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NavSource Online: Amphibious Photo Archive

HM LST-11


LST-11 transferred to the Royal Navy for the duration of World War II
LST-1 Class Tank Landing Ship
  • Laid down, 8 August 1942, at Dravo Corp., Neville Island, PA.
  • Launched, 18 November 1942
  • Transferred to the United Kingdom 22 March 1943
  • Royal Navy History
  • Commissioned by the Royal Navy as HM LST-11 LST-11, 23 March 1943
  • Sailed from New York in convoy UGS8A for the Mediterranean, 14 May 1943
  • During World War II HM LST-11 served in the European and Asiatic-Pacific Theaters and participated in the:
    Anzio advanced landings, January to March 1944
    Invasion of Normandy, June 1944
    Recapture of Malaya, September 1945
  • (It is uncertain whether she took part in the other Mediterranean landings)
  • Under repair at Cardiff in May 1944 for defects
  • At Thames and Portsmouth for repairs during June and August 1944
  • Refit at Cardiff, 12 September to 23 October 1944
  • Paid off at Subic Bay, Philippines, 13 April 1946.
  • Returned to US Naval custody, 13 May 1946
  • Struck from the Naval Register, 5 June 1946
  • Final Disposition: sold, 5 December 1947, to Bosey, Philippines, fate unknown
    Specifications:
    Displacement
    1,625 t.(lt)
    4,080 t.(fl) (sea-going draft w/1675 ton load)
    2,366 t. (beaching displacement)
    Length 328' o.a.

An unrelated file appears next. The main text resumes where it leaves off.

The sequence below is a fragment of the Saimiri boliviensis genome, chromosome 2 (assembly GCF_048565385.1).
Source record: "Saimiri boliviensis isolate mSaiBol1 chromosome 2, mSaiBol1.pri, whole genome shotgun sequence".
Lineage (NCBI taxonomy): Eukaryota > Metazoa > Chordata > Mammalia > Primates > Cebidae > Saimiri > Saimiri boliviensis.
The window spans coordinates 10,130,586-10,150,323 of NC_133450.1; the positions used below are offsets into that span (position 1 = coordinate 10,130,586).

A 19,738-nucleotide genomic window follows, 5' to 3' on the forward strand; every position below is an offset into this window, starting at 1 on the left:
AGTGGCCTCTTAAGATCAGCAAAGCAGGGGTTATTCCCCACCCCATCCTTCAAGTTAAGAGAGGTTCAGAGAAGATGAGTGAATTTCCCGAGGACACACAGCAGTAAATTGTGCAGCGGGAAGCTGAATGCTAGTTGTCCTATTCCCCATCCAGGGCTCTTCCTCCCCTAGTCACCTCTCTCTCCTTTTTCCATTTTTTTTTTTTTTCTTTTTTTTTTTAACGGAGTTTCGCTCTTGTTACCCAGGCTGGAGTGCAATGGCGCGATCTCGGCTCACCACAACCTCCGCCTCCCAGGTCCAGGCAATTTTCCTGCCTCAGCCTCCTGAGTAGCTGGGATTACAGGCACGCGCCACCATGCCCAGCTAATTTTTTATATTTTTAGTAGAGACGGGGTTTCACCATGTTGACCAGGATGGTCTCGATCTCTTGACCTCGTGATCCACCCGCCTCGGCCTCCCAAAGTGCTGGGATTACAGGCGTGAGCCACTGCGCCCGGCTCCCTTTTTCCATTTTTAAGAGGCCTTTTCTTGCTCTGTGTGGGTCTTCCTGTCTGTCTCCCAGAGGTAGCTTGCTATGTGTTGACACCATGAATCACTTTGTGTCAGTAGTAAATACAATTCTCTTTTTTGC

Beam 50'
    Draft
    light 2' 4" fwd, 7' 6" aft
    sea-going 8' 3" fwd, 14' 1" aft
    landing 3' 11" fwd, 9' 10" aft (landing w/500 ton load)
    limiting 11' 2"
    maximum navigation 14' 1"
    Speed 11.6 kts. (trial)
    Endurance 24,000 miles @ 9kts. while displacing 3960 tons
    Complement
    13 officers
    104 enlisted
    Troop Accommodations
    16 officers
    147 enlisted
    Boats 2 LCVP
    Cargo Capacity (varied with mission - payloads between 1600 and 1900 tons)
    Typical loads
    One Landing Craft Tank (LCT), tanks, wheeled and tracked vehicles, artillery, construction equipment and military supplies. A ramp or elevator forward allowed vehicles access to tank deck from main deck
    Additional capacity included sectional pontoons carried on each side of vessel amidships, to either build Rhino Barges or use as causeways. Married to the bow ramp, the causeways would enabled payloads to be delivered ashore from deeper water or where a beachhead would not allow the vessel to be grounded forward after ballasting
    Armament (varied with availability when each vessel was outfitted. Retro-fitting was accomplished throughout WWII. The ultimate armament design for United States vessels was
    2 - Twin 40MM gun mounts w/Mk. 51 directors
    4 - Single 40MM gun mounts
    12 single 20MM gun mounts
    Fuel Capacity
    Diesel 4,300 Bbls
    Propulsion
    two General Motors 12-567A, 900hp Diesel engines
    single Falk Main Reduction Gears
    three Diesel-drive 100Kw 230V D.C. Ship's Service Generators
    two propellers, 1,700shp
    twin rudders

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    LST-11
    Dictionary of American Naval Fighting Ships (DANFS)
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    This page is created by David W. Almond and maintained by Gary P. Priolo
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    Last Updated 16 May 2014